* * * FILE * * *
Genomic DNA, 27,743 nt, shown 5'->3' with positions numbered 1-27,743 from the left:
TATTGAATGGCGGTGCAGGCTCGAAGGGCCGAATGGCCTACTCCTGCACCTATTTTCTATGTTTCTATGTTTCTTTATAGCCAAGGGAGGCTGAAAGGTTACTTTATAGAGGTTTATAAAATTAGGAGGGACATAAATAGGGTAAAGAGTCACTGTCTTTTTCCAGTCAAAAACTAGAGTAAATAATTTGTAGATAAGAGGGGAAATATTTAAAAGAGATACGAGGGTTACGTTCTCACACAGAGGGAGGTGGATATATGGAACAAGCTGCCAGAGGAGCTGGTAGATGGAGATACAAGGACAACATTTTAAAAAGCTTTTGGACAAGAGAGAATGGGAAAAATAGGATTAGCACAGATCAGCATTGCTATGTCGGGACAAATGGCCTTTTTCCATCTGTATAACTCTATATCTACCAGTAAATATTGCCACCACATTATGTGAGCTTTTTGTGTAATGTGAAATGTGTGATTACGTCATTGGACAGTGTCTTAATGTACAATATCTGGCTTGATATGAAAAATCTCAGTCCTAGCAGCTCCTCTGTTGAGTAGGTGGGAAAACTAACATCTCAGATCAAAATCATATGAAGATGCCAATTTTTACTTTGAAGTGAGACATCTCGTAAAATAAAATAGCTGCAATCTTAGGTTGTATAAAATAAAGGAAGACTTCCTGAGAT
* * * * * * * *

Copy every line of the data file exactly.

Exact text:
Genomic DNA, 27,743 nt, shown 5'->3' with positions numbered 1-27,743 from the left:
TATTGAATGGCGGTGCAGGCTCGAAGGGCCGAATGGCCTACTCCTGCACCTATTTTCTATGTTTCTATGTTTCTTTATAGCCAAGGGAGGCTGAAAGGTTACTTTATAGAGGTTTATAAAATTAGGAGGGACATAAATAGGGTAAAGAGTCACTGTCTTTTTCCAGTCAAAAACTAGAGTAAATAATTTGTAGATAAGAGGGGAAATATTTAAAAGAGATACGAGGGTTACGTTCTCACACAGAGGGAGGTGGATATATGGAACAAGCTGCCAGAGGAGCTGGTAGATGGAGATACAAGGACAACATTTTAAAAAGCTTTTGGACAAGAGAGAATGGGAAAAATAGGATTAGCACAGATCAGCATTGCTATGTCGGGACAAATGGCCTTTTTCCATCTGTATAACTCTATATCTACCAGTAAATATTGCCACCACATTATGTGAGCTTTTTGTGTAATGTGAAATGTGTGATTACGTCATTGGACAGTGTCTTAATGTACAATATCTGGCTTGATATGAAAAATCTCAGTCCTAGCAGCTCCTCTGTTGAGTAGGTGGGAAAACTAACATCTCAGATCAAAATCATATGAAGATGCCAATTTTTACTTTGAAGTGAGACATCTCGTAAAATAAAATAGCTGCAATCTTAGGTTGTATAAAATAAAGGAAGACTTCCTGAGAT